Employment Law Update

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Maryland Enacts Ban on Salary History Inquiries and Closes Loophole in the Equal Pay for Equal Work Law

During this legislative session, the Maryland General Assembly passed two amendments to the state’s Equal Pay for Equal Work law. Both were enacted without Governor Lawrence Hogan, Jr.’s signature and will be effective October 1, 2020.

Maryland’s Equal Pay for Equal Work law, passed in 2016 to expand Maryland’s prohibitions against discriminatory pay practices, prohibits gender-based pay discrimination. Previously, the law applied only to employees and not job applicants.

The first amendment, HB123, has two components. It adds a requirement that employers provide a wage range for a position to applicants upon request and creates a salary history ban.

Wage Range Upon Request

The new law obligates an employer to provide an applicant, upon request, the wage range for the position for which the applicant applied. Employers may not retaliate against or refuse to interview, hire or employ an applicant who does not provide a wage history or requests a wage range from the employer.

Salary History Ban

Maryland has joined a wave of other states and local jurisdictions that restrict an employer’s ability to inquire into an applicant’s salary history during the hiring process. Under the new law, an employer may not:

  • Rely on an applicant’s wage history in screening or considering the applicant for employment or in determining the applicant’s wage; or
  • Seek an applicant’s wage history either orally or in writing, or through an employee or agent or an applicant’s current or former employer.

The act affirms that applicants are able to voluntarily share their wage history with an employer during the hiring process. After an employer makes an initial offer of employment, including a proposed level of compensation, the employer may:

  • Rely on an applicant’s voluntarily provided wage history to support a wage offer higher than the initial wage offered; or
  • Seek to confirm an applicant’s voluntarily provided wage history to support a wage offer higher than the initial wage offered.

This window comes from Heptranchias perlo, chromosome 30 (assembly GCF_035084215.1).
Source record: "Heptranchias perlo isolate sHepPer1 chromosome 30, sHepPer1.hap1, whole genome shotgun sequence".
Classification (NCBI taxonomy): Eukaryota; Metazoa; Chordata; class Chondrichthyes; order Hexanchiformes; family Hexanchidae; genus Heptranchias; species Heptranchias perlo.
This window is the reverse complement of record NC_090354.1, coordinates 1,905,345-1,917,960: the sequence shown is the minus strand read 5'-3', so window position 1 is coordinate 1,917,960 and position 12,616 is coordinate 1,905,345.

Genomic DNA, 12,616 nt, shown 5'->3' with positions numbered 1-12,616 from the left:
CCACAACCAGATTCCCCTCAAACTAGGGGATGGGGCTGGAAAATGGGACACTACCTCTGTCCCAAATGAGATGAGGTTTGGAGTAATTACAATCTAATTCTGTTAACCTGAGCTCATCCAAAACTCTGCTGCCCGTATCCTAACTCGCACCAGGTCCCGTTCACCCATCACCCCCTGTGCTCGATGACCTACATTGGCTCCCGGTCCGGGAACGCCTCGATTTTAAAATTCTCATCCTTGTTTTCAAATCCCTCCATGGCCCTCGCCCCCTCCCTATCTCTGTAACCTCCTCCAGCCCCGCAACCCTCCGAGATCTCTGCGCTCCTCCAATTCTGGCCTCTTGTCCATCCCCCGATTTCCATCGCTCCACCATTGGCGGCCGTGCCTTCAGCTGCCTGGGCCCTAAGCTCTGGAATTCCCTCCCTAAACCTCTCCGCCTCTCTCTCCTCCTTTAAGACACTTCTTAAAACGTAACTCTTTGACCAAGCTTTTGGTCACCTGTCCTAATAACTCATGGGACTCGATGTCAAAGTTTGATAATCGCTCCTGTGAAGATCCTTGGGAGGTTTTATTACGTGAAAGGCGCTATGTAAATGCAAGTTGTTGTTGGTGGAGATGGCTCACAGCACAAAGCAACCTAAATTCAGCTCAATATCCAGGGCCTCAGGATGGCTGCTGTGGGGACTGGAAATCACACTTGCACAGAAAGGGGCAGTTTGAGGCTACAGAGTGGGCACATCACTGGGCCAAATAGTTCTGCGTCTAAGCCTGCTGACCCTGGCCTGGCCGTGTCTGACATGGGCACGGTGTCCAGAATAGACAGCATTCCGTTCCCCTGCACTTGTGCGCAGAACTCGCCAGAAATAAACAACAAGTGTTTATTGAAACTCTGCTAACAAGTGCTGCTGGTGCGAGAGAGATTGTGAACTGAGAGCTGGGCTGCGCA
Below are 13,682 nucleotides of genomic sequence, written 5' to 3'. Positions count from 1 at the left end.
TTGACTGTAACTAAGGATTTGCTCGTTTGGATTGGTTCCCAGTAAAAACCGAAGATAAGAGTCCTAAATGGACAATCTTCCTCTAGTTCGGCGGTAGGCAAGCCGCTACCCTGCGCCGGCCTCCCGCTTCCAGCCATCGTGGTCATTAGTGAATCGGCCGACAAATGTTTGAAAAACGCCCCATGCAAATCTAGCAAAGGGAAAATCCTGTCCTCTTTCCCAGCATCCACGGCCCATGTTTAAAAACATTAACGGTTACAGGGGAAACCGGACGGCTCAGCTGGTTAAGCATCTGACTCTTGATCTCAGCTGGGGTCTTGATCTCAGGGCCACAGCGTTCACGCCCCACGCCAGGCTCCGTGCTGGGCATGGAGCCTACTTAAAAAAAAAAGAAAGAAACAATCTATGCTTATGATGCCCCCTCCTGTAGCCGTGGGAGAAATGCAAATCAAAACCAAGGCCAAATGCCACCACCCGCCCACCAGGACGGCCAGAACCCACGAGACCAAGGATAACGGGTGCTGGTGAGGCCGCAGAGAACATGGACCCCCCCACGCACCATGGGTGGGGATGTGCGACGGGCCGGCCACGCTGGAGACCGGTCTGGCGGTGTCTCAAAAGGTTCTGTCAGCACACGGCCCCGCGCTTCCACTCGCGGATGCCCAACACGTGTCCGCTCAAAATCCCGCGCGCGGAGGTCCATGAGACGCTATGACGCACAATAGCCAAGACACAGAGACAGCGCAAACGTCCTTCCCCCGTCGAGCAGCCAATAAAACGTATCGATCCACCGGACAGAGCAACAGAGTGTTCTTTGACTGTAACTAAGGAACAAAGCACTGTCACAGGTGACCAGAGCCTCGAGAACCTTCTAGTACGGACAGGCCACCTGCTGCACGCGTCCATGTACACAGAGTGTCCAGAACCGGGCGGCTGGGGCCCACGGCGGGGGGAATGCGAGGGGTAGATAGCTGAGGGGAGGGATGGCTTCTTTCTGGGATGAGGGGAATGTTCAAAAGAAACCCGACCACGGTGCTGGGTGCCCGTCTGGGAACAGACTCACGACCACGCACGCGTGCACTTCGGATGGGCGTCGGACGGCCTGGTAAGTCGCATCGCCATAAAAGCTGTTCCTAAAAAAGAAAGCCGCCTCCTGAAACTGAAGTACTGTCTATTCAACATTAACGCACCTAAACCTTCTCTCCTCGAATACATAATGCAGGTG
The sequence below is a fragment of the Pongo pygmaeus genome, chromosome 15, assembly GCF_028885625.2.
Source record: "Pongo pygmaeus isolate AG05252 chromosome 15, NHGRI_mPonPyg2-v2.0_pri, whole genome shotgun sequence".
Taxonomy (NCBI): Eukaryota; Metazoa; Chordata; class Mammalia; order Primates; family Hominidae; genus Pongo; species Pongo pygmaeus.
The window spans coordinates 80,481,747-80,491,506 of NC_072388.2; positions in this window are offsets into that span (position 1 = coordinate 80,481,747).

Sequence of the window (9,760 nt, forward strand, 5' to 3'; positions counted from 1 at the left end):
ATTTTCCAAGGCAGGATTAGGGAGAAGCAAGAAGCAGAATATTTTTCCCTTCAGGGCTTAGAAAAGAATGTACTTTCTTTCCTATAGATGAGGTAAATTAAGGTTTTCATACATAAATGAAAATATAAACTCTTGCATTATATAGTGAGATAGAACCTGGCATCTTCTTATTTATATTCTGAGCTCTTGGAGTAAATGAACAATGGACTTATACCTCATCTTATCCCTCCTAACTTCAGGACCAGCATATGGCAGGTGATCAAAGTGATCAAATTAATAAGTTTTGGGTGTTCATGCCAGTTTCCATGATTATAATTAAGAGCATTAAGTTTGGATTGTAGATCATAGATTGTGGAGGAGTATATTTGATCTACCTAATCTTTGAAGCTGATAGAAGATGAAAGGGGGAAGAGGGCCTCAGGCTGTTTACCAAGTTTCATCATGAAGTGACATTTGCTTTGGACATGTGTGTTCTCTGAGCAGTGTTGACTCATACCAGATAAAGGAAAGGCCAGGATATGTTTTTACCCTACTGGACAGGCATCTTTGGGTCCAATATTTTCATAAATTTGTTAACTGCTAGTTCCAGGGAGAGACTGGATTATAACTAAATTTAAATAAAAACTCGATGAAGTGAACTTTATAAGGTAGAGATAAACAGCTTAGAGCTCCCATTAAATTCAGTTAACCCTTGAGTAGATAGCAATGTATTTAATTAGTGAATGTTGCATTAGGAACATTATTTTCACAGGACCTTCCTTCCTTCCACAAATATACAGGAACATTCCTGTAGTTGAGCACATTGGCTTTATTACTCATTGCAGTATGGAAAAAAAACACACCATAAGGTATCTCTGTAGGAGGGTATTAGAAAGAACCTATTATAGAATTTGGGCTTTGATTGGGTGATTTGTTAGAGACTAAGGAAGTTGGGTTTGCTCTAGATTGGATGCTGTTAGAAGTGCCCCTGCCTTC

However, an employer may only rely on voluntarily provided wage history if doing so does not create an unlawful pay differential based on sex or gender identity.

Remedies for Violation

Applicants may complain to the Maryland Department of Labor’s Commissioner of the Division of Labor and Industry, who enforces the state’s Equal Pay law. If the commissioner determines that an employer has violated the above prohibitions, the commissioner is required to issue an order compelling compliance. Additionally, the commissioner may in his or her discretion:

  • Issue a letter compelling compliance for a first violation;
  • Assess a civil penalty of up to $300 for each applicant for employment for whom the employer is not in compliance for a second violation; or
  • Assess a civil penalty of up to $600 for each applicant for employment for whom the employer is not in compliance for each subsequent violation if the violation occurred within three years of a previous determination of a violation.

In determining the amount of the penalty, the commissioner must consider the gravity of the violation, the size of the employer’s business, the employer’s good faith and the employer’s history of violations under the wage laws. Penalties assessed by the commissioner are subject to notice and hearing requirements.

Loophole Closed

The second amendment, HB14, prohibits an employer from taking any adverse employment action against employees for inquiring about their own wages. The General Assembly enacted this amendment to correct a loophole that had previously only protected employees from retaliation for inquiring about the wages of other employees.

Next Steps for Employers

To ensure compliance with these new requirements, employers will need to create formal wage ranges for all positions. Employers should also review their application materials to be sure they do not require applicants to provide information about salary history. Also, managers, hiring personnel and human resources employees must be trained on these new restrictions during the hiring process.

If you have any questions, please contact Charles R. Bacharach.


Charles R. Bacharach
410-576-4169 • cbacharach@gfrlaw.com